Archer Milton Huntington
Much about the circumstances of Archer Milton Worsham Huntington’s birth and early life are shrouded in mystery. He was born March 10th, 1870, probably in New York City – no birth certificate exists. While the identity of his biological father remains a matter of historical debate, it is known that his mother was Arabella Duval Yarrington Worsham Huntington. Archer was adopted by Collis P. Huntington, railroad magnate and industrialist, shortly after his marriage to Arabella in 1884 when Archer was about fourteen years old.
Archer had roots in Texas and spent a lot of time in Central Texas between the ages of 6 and 15. While is mother remained in New York, Archer lived on a ranch just outside of San Marcos with his grandmother, Catherine J. Yarrington. The ranch home was built in in 1901 near what is now I-35 and Yarrington Road.
When Arabella died in 1925 her will provided generous bequests for her Yarrington relations. The San Marcos Record carried front page news of the estate, announcing amounts of more than half a million dollars left to her siblings who lived in Kyle — the Richard M. Yarrington and Emma Yarrington Warnkin families.
Several members of the Yarrington family attended the school that we know today as Texas State University in the first half of the 20th century. Their experiences as students and their community involvement in and around San Marcos led to a deep affection for the school over many years. It was the Yarringtons’ affection and devotion to their alma mater which, ultimately, led to Archer and Anna Huntington’s donation of the Fighting Stallions in 1951.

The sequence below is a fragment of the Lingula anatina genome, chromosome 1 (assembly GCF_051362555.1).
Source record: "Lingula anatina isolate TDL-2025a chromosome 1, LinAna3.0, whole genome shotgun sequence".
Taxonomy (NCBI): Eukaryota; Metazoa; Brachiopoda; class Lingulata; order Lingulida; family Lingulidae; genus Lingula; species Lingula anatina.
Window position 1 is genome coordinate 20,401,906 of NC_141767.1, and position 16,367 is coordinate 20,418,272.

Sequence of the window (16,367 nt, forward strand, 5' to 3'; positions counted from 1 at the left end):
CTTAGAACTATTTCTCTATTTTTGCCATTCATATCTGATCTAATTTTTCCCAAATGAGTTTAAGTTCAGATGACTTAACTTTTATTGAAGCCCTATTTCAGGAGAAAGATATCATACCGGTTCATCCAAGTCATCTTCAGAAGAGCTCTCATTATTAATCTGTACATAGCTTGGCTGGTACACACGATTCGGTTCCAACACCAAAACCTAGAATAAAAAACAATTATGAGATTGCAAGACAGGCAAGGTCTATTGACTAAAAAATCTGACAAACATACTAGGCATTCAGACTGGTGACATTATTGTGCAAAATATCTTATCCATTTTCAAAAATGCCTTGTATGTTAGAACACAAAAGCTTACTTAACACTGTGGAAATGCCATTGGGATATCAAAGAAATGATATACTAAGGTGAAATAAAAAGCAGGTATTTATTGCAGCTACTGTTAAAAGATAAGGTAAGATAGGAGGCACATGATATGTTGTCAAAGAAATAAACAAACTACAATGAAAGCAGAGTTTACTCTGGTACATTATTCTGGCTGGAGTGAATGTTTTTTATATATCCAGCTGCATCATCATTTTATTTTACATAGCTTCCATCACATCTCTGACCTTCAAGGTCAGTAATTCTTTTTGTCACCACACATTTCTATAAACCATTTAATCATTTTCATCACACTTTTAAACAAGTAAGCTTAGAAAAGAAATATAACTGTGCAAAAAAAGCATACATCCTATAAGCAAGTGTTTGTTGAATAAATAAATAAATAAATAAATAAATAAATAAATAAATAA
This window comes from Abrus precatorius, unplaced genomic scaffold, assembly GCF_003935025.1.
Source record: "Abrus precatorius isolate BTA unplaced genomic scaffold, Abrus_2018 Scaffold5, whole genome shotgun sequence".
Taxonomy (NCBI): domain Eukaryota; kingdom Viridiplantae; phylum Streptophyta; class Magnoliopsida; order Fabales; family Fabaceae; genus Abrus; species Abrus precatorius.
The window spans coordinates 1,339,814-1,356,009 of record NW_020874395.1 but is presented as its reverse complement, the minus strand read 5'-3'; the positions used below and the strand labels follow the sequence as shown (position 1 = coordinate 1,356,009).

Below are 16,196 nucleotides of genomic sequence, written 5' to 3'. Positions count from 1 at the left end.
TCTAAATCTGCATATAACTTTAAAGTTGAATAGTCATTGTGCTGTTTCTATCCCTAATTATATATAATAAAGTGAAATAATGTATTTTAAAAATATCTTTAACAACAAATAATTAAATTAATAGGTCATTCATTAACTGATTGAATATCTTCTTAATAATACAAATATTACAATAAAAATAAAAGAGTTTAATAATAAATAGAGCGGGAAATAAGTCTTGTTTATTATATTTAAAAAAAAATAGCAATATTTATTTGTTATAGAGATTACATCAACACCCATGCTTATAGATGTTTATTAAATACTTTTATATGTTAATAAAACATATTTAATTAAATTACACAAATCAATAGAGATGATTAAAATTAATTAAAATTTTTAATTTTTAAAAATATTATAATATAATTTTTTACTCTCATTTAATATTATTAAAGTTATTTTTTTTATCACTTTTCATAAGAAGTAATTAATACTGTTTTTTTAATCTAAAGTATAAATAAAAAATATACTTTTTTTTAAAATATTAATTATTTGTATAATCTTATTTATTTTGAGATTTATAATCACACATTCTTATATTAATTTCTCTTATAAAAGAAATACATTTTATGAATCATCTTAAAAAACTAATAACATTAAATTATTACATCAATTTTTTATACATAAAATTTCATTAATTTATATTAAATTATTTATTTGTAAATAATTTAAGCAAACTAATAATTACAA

The Hispanic Society of America
In addition to his philanthropic works, Archer Huntington was also a poet and scholar. His area of study was Spain and he traveled extensively and collected art and books from throughout the Hispanic world.
He founded The Hispanic Society of America in New York City in 1904. The organization consists of a museum and reference library for the study of the arts and cultures of Spain and Portugal and their former colonies in Latin America, the Philippines and Portuguese India. The collections are based on Archer’s extensive travels throughout that region and are unrivaled outside of Spain. His translation of the epic poem “El Cid”, published by the Hispanic Society in 1897, was evidence of his scholarly dedication to his subject.